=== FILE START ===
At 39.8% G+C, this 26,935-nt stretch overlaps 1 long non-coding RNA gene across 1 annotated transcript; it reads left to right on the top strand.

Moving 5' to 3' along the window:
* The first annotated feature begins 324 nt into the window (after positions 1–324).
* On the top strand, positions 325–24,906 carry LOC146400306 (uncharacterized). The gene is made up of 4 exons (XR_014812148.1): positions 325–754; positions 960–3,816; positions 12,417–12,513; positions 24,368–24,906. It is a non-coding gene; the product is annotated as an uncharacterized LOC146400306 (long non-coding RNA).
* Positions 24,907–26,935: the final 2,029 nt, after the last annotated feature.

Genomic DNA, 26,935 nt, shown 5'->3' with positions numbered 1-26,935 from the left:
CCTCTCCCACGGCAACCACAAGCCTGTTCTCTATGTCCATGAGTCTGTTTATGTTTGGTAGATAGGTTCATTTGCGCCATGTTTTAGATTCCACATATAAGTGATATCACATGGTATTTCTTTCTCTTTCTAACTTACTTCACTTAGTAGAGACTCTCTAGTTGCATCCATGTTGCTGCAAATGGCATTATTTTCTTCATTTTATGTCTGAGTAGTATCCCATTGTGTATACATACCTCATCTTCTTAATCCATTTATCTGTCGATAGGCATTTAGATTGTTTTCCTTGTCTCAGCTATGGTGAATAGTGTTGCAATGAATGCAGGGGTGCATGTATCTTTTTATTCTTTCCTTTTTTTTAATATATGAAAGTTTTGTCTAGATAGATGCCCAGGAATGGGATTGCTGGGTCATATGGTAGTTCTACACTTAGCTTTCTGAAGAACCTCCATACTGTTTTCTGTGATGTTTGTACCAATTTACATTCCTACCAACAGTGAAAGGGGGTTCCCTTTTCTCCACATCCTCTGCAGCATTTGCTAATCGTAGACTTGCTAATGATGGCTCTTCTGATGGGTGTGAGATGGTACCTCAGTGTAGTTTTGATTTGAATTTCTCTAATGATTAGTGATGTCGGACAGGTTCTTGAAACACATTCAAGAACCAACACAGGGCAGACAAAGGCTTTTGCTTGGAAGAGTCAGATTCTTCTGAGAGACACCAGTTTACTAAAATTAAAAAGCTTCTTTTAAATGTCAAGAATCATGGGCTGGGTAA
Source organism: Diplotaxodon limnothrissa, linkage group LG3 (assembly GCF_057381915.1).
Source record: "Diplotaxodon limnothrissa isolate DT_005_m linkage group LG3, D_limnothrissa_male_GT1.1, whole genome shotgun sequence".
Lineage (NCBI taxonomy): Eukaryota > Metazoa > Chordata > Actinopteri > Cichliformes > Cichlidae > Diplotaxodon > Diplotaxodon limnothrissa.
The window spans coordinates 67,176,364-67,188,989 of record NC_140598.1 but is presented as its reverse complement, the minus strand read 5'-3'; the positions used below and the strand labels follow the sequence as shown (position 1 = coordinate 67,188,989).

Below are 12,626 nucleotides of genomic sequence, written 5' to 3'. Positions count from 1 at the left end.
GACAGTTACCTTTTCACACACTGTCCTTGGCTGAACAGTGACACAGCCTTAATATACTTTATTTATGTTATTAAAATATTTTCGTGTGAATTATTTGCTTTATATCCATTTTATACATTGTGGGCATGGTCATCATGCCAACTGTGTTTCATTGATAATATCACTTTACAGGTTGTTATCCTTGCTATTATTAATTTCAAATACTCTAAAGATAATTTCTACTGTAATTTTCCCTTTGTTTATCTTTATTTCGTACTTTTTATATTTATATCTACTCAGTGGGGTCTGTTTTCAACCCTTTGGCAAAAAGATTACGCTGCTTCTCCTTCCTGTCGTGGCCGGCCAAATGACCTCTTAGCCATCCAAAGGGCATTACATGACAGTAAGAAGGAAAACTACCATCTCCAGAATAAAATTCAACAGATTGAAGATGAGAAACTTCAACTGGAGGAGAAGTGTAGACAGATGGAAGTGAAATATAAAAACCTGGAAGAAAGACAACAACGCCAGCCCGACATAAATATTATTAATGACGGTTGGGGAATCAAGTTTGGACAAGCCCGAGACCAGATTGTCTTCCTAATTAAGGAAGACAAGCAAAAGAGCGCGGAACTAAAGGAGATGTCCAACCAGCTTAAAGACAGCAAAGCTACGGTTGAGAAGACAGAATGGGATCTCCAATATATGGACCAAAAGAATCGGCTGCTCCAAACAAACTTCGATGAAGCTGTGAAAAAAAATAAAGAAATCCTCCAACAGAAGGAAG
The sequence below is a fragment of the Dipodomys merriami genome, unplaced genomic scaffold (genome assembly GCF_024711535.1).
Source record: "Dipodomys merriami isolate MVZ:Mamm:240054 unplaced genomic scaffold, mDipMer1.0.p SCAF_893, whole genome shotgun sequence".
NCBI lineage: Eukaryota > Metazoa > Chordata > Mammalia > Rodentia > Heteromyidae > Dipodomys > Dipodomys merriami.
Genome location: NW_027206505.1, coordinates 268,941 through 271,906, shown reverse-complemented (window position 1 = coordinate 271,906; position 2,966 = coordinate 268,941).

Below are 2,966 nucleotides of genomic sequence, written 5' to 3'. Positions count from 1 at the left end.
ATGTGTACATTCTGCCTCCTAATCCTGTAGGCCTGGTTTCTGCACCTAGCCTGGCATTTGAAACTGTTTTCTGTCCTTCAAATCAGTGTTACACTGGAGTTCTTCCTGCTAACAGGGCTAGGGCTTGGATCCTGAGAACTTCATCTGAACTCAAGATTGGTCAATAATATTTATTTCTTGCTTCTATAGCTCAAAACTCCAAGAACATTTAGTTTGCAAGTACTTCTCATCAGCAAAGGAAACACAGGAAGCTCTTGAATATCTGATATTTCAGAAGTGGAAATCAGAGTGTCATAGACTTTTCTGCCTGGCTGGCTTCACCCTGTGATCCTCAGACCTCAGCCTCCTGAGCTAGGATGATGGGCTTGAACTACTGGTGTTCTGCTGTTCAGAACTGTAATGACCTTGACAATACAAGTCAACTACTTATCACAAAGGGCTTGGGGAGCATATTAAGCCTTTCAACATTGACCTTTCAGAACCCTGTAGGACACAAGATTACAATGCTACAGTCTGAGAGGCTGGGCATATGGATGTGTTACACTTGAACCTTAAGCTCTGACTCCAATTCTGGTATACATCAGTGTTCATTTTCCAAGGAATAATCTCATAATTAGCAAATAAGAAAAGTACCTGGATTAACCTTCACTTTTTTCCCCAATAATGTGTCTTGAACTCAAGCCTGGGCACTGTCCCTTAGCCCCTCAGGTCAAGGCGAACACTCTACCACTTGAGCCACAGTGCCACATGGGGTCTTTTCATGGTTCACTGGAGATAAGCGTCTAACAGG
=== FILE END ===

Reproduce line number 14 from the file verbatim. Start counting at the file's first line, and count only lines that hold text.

The sequence below is a fragment of the Dipodomys merriami genome, unplaced genomic scaffold (genome assembly GCF_024711535.1).